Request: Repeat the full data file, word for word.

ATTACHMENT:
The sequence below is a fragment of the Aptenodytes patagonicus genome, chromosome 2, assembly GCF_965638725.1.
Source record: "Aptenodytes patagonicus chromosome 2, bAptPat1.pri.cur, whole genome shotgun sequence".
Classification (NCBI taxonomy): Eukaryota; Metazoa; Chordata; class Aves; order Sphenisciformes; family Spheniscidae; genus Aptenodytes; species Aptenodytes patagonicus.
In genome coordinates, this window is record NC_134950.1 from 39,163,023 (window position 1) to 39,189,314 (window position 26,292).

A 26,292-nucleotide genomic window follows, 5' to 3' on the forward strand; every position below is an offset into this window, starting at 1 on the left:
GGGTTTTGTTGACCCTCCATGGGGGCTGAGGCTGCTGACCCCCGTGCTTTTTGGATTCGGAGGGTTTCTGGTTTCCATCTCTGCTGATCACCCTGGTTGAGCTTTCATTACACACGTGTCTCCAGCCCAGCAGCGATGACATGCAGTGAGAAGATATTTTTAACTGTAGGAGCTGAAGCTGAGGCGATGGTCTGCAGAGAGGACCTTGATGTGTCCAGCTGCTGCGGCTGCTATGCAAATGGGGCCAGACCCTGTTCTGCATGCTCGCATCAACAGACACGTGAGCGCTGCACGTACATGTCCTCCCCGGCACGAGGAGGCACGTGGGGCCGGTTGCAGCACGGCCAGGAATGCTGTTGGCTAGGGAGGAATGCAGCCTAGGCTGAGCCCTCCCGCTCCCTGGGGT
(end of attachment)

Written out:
The sequence below is a fragment of the Aptenodytes patagonicus genome, chromosome 2, assembly GCF_965638725.1.
Source record: "Aptenodytes patagonicus chromosome 2, bAptPat1.pri.cur, whole genome shotgun sequence".
Classification (NCBI taxonomy): Eukaryota; Metazoa; Chordata; class Aves; order Sphenisciformes; family Spheniscidae; genus Aptenodytes; species Aptenodytes patagonicus.
In genome coordinates, this window is record NC_134950.1 from 39,163,023 (window position 1) to 39,189,314 (window position 26,292).

A 26,292-nucleotide genomic window follows, 5' to 3' on the forward strand; every position below is an offset into this window, starting at 1 on the left:
GGGTTTTGTTGACCCTCCATGGGGGCTGAGGCTGCTGACCCCCGTGCTTTTTGGATTCGGAGGGTTTCTGGTTTCCATCTCTGCTGATCACCCTGGTTGAGCTTTCATTACACACGTGTCTCCAGCCCAGCAGCGATGACATGCAGTGAGAAGATATTTTTAACTGTAGGAGCTGAAGCTGAGGCGATGGTCTGCAGAGAGGACCTTGATGTGTCCAGCTGCTGCGGCTGCTATGCAAATGGGGCCAGACCCTGTTCTGCATGCTCGCATCAACAGACACGTGAGCGCTGCACGTACATGTCCTCCCCGGCACGAGGAGGCACGTGGGGCCGGTTGCAGCACGGCCAGGAATGCTGTTGGCTAGGGAGGAATGCAGCCTAGGCTGAGCCCTCCCGCTCCCTGGGGT